It went on for years. I accompanied peacebuilders through their times of transition, struggle, crisis, realization, and healing. And all along I was dealing with my own struggles - the aftermath of harassment, grief, and my own burnout. The forces that paved this road we walked gradually became clearer, as did the realization of their prevalence, not only in the peacebuilding field, but beyond. And echoing around it all was a single thought: this is wrong and it doesn’t have to be this way.
All the while, I was doing work that regularly required creativity and innovative ideas for problem solving and program development and improvement. And I increasingly found it impossible to meet this demand. The spark of creativity inside me was dead, thus there was no creative energy to feed innovation. And I had no idea where to find it, how to restart it, or where to even start looking for answers.
My experience is in no way unique. Far too many of us unnecessarily find ourselves where I did.
As with many journeys, mine included a crucial turning point. It was the moment I refused to accept this reality and at the same time rejected the most often shared advice that healing myself would mean changing my situation in ways that were not possible for me at the time. It was the moment I became determined to find some other way out.
As I forged my way, an idea that had lingered for years finally began to gain purpose and take shape. Something could most certainly be done about the unwellness of peacebuilders and others. Both individual and structural forces were at work, and both levels could be engaged. The gap of the inadequacy of the existing resources I had access to could be filled. We could do better at supporting people and organizations towards resilience.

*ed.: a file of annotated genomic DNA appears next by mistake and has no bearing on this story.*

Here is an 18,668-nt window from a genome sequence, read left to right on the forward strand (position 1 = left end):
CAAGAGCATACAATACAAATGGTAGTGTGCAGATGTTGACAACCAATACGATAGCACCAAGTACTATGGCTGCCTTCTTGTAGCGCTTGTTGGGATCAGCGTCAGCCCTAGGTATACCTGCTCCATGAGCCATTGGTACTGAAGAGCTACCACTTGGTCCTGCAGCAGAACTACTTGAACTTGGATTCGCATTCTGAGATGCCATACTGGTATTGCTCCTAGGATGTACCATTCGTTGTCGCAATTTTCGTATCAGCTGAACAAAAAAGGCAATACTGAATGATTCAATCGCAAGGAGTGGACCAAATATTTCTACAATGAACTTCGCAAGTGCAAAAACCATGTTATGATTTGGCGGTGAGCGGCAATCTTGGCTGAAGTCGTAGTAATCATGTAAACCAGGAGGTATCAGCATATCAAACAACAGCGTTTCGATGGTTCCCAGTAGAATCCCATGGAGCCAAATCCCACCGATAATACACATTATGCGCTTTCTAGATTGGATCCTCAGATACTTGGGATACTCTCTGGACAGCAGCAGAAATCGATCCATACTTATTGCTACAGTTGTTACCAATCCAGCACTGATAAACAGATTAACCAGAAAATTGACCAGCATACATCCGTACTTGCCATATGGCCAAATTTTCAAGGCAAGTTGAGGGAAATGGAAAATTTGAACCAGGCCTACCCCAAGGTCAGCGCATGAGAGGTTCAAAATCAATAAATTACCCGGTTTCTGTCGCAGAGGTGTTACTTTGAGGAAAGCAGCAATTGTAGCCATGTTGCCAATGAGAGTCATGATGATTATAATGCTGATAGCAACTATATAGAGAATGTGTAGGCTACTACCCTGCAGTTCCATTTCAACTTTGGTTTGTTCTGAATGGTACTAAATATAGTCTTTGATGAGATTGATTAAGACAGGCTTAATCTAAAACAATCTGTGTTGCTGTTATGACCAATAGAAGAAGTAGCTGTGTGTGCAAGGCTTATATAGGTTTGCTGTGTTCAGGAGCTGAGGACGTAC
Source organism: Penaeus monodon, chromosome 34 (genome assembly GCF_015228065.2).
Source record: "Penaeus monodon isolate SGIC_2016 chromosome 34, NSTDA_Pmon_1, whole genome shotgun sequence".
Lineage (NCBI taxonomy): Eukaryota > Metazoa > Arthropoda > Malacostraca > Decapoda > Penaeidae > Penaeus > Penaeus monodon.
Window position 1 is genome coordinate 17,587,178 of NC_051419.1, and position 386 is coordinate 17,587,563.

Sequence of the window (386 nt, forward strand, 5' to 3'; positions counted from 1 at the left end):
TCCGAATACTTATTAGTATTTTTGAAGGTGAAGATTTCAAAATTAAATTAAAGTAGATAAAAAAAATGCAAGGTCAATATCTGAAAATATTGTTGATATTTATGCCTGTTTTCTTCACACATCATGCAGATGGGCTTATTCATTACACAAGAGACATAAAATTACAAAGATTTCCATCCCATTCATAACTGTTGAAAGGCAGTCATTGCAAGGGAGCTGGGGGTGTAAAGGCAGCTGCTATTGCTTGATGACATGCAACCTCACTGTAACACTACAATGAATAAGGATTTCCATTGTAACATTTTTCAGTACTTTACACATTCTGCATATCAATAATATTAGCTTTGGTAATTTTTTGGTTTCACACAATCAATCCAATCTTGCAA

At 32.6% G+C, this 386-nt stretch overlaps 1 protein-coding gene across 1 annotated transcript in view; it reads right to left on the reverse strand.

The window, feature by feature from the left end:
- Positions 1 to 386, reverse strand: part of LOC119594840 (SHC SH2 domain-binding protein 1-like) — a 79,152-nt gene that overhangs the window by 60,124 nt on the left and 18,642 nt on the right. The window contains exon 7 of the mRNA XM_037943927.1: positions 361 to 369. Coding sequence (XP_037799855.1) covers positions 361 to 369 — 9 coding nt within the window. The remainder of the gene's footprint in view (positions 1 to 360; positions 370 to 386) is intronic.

Ultimately, the pursuit of this mission led to starting Space Bangkok, an organization working to promote resilience for innovation by creating space for things to happen individually and organizationally through encouraging ongoing resilience practice and incorporating reflective elements in leadership, capacity building, facilitation, problem solving, and other work. For me, Space Bangkok brings together an absorbing need to delve more deeply into resilience practice and ways to nurture inner creativity with a passion for peacebuilding, training, and facilitation. In blending these elements, we are working to equip and accompany for resilience, growth, transformation, and peace.
Founder & CEO
Jenn is a facilitation, training, and peacebuilding professional with over 15 years’ experience working on capacity building programs in Thailand. Her areas of specialty include facilitation and training design and delivery, resilience practice, current issues of Thailand and Southeast Asia, cultural competency, concepts of peace and conflict resolution, conflict sensitive program design, conflict analysis/assessment, creativity and peacebuilding, and other peace and conflict studies issues. An anthropologist by training, she is fluent in Thai. Jenn enjoys working wood into talking sticks, composing the odd haiku, gardening on her balcony, and cooking, and is a student of Thai martial arts.